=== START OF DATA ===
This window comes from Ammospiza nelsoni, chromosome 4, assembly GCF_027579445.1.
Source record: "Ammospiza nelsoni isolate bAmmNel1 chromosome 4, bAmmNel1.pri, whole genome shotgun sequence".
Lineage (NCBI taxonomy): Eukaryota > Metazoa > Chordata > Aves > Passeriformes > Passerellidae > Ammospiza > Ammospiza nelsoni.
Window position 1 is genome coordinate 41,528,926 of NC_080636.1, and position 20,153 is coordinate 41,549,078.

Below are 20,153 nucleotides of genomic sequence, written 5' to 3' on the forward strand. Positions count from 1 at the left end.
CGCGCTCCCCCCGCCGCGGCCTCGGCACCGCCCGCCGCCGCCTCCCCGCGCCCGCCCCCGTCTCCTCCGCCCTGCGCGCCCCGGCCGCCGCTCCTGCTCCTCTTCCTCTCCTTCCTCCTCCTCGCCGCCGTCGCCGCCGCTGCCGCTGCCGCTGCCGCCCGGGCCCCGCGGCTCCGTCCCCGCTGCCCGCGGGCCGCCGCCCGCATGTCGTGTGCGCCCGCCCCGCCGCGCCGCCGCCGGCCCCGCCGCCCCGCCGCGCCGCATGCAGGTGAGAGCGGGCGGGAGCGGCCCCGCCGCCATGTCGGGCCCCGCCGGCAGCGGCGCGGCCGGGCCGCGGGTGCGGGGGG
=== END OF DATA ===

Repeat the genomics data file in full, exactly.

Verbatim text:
This window comes from Ammospiza nelsoni, chromosome 4, assembly GCF_027579445.1.
Source record: "Ammospiza nelsoni isolate bAmmNel1 chromosome 4, bAmmNel1.pri, whole genome shotgun sequence".
Lineage (NCBI taxonomy): Eukaryota > Metazoa > Chordata > Aves > Passeriformes > Passerellidae > Ammospiza > Ammospiza nelsoni.
Window position 1 is genome coordinate 41,528,926 of NC_080636.1, and position 20,153 is coordinate 41,549,078.

Below are 20,153 nucleotides of genomic sequence, written 5' to 3' on the forward strand. Positions count from 1 at the left end.
CGCGCTCCCCCCGCCGCGGCCTCGGCACCGCCCGCCGCCGCCTCCCCGCGCCCGCCCCCGTCTCCTCCGCCCTGCGCGCCCCGGCCGCCGCTCCTGCTCCTCTTCCTCTCCTTCCTCCTCCTCGCCGCCGTCGCCGCCGCTGCCGCTGCCGCTGCCGCCCGGGCCCCGCGGCTCCGTCCCCGCTGCCCGCGGGCCGCCGCCCGCATGTCGTGTGCGCCCGCCCCGCCGCGCCGCCGCCGGCCCCGCCGCCCCGCCGCGCCGCATGCAGGTGAGAGCGGGCGGGAGCGGCCCCGCCGCCATGTCGGGCCCCGCCGGCAGCGGCGCGGCCGGGCCGCGGGTGCGGGGGG